Guest blog by Brian Austin, Buckingham Covers, a proud PTS member and Stampex International stand holder.
The PTS website provides some brief guidelines for those interested in valuing a stamp collection. Of course, how we define value differs from person to person but the context of this website page refers to possible financial value. The PTS outlines some factors which would generally suggest that a collection may have financial value. The PTS also outlines some factors which would generally indicate that a collection is unlikely to have any significant financial value. Under this latter section, the PTS states that “First Day Covers from the last 30 – 40 years are less likely to have value and that prices offered may be less than what one might have hoped for”. This is not a statement I, or we as a company agree with, so we were pleased to be asked by the PTS to write an article detailing more information about which covers should have a better future.
Any newcomer to cover collecting needs to do some research, decide what you are, and aren’t going to collect and learn the importance of condition, stamps and postmark.
So what is a First Day Cover, well in the simplest terms it is a set of stamps affixed to an envelope postmarked on the day they are issued. Most collectors will take this to the next stage by putting their stamps on a special illustrated envelope and getting a postmark connected to the issue.
If there is a new set of stamps with flowers on, use an envelope with a flower picture and take it to the Post Office near Kew Gardens to get a postmark. So from my notes above this has covered the research and postmark part (Kew has a good flowers connection). To cover the other parts, stamps, I would say that 90% of people collect covers with the full sets of stamps on one cover and this is what I advise you should do.
Finally condition, try and stick the stamps neatly so that the postmark will be able to be seen clearly (sometimes tricky with full sets). Send it to postmarking in another envelope and include one to send it back in. Address it lightly in pencil, never in pen and if possible don’t type. Addressing a cover is always tricky, Royal Mail regulations say you need an address on the cover, but when it comes to selling it, does another collector want a cover with your address on it?
So what tips can I give you on buying First Day Covers, well the above is not a bad place to start, clean covers, full sets of stamps and a connected postmark. To this I would add make sure it is first day. Just because it looks like one or has a special postmark it might not be. Get a catalogue and don’t be afraid to check your dates before you buy.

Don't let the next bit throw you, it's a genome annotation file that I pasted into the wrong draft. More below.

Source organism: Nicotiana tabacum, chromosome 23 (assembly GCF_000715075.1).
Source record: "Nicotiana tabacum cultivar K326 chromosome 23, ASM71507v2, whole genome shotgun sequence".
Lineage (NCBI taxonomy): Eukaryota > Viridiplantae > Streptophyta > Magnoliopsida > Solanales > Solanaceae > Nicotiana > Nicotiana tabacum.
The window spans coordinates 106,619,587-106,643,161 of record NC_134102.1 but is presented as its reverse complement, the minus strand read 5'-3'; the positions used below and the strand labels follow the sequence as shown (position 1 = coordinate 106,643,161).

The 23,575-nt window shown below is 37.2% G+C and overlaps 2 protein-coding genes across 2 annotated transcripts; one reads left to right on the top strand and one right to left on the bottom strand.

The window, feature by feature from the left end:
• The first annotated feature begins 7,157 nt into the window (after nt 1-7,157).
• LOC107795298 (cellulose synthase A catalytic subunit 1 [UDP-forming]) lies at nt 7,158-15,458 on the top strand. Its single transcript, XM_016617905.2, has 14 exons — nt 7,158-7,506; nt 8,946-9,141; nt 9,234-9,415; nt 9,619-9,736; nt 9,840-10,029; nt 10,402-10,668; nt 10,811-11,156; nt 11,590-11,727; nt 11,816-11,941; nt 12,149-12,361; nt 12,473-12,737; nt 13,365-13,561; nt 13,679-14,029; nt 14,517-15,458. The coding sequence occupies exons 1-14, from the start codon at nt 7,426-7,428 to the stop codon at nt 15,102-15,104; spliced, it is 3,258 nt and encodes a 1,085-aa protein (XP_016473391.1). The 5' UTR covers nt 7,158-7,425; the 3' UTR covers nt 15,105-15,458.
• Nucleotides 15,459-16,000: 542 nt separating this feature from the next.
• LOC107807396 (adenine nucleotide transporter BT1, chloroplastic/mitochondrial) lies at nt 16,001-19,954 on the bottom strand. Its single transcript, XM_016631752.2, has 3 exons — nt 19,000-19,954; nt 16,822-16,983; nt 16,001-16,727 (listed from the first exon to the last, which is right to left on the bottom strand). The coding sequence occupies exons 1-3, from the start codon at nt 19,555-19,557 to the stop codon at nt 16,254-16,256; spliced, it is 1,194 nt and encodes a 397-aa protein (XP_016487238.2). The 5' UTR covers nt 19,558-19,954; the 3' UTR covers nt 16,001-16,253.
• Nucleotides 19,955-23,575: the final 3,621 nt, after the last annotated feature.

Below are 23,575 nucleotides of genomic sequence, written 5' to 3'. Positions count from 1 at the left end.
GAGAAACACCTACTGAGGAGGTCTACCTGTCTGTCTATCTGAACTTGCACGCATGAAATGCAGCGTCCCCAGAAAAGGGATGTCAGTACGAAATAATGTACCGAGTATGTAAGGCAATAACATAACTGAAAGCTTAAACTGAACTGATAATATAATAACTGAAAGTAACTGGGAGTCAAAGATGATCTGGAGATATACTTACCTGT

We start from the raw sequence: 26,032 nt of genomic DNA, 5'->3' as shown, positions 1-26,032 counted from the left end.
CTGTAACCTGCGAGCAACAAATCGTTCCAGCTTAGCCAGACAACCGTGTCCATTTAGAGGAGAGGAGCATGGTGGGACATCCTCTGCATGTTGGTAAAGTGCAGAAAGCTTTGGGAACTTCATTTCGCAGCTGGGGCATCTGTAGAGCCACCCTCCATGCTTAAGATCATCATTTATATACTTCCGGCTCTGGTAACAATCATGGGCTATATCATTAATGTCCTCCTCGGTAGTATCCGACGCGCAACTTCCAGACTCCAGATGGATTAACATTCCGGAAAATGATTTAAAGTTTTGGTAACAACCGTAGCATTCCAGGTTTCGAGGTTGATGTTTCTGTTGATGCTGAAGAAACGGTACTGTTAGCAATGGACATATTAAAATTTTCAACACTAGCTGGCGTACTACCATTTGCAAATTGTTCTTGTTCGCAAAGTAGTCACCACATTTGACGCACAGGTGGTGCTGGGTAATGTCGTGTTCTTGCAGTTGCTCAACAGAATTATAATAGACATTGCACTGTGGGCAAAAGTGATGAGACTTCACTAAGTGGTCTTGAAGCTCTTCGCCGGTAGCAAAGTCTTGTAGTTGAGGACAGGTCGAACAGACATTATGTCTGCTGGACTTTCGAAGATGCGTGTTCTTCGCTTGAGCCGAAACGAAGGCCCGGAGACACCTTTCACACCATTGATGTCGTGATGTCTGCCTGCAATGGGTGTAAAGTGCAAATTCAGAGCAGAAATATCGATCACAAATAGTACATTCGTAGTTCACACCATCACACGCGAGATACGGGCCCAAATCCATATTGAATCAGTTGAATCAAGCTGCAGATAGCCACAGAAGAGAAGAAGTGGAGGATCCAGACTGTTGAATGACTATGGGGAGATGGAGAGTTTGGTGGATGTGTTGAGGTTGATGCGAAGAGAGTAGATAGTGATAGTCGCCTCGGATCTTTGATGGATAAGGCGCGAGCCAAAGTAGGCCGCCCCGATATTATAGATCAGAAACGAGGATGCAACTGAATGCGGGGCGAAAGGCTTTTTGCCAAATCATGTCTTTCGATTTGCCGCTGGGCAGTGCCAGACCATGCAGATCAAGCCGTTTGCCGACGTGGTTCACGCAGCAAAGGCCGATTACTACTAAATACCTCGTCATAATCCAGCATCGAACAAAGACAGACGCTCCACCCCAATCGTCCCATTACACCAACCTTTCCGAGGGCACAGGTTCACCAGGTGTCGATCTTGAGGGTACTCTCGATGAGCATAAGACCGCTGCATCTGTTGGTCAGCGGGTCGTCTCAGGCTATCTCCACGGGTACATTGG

More and more people are not now collecting every new issue but picking and choosing which to collect. You could collect a certain period e.g. covers of the 1970s or by theme e.g. trains or even First Day Covers issued at Stampex.
So should you collect covers for investment? Well no, like anything, collect them for enjoyment and if they go up in value then that is a bonus. As a company we advertise the covers that have gone up in value and the ones we are buying, but are not allowed to use the word investment. Stamps and Covers are like anything, we don’t know what will go up in value, if we did why would we tell anyone? We do, through our experience, know what should be a good issue and what might be an error, a rare stamp, a cover that we have only seen a few times, or never before, and this is what keeps us looking through collections, dealers stocks and auctions.
I can say three things that we are not looking for and do not buy and would advise you to steer clear yourself:
I wrote once that I kept a First Day Cover Catalogue with my spare tyre in the boot of my car, and a good collector will hopefully use it more than the wheel, but which one should you buy? If you have got this far in my ramblings I am happy to send you one of ours free ‘The Collectors Guide 1840 – 1970’ (email firstname.lastname@example.org with your name and address quoting PTSFREE) this lists all the early issues plus some secret tips. For a good general catalogue covering everything, you need ‘The Booth Catalogue – Collect GB First Day Covers’. For something more specialised with strength in the different types of covers since 1971, look for a copy of Collecting British First Day Covers by Adrian Bradbury. I would say that you do not need to buy a new catalogue every year, in fact I regularly see collectors using the same old one, once you know your way round a particular edition it is easier to stick with it.
To sum up the above, like anything, you will get out of First Day Cover collecting what you put in. You may be completely happy with what you are collecting, but with a little time you could be producing or buying a much better first day cover, to take pride of place in your collection.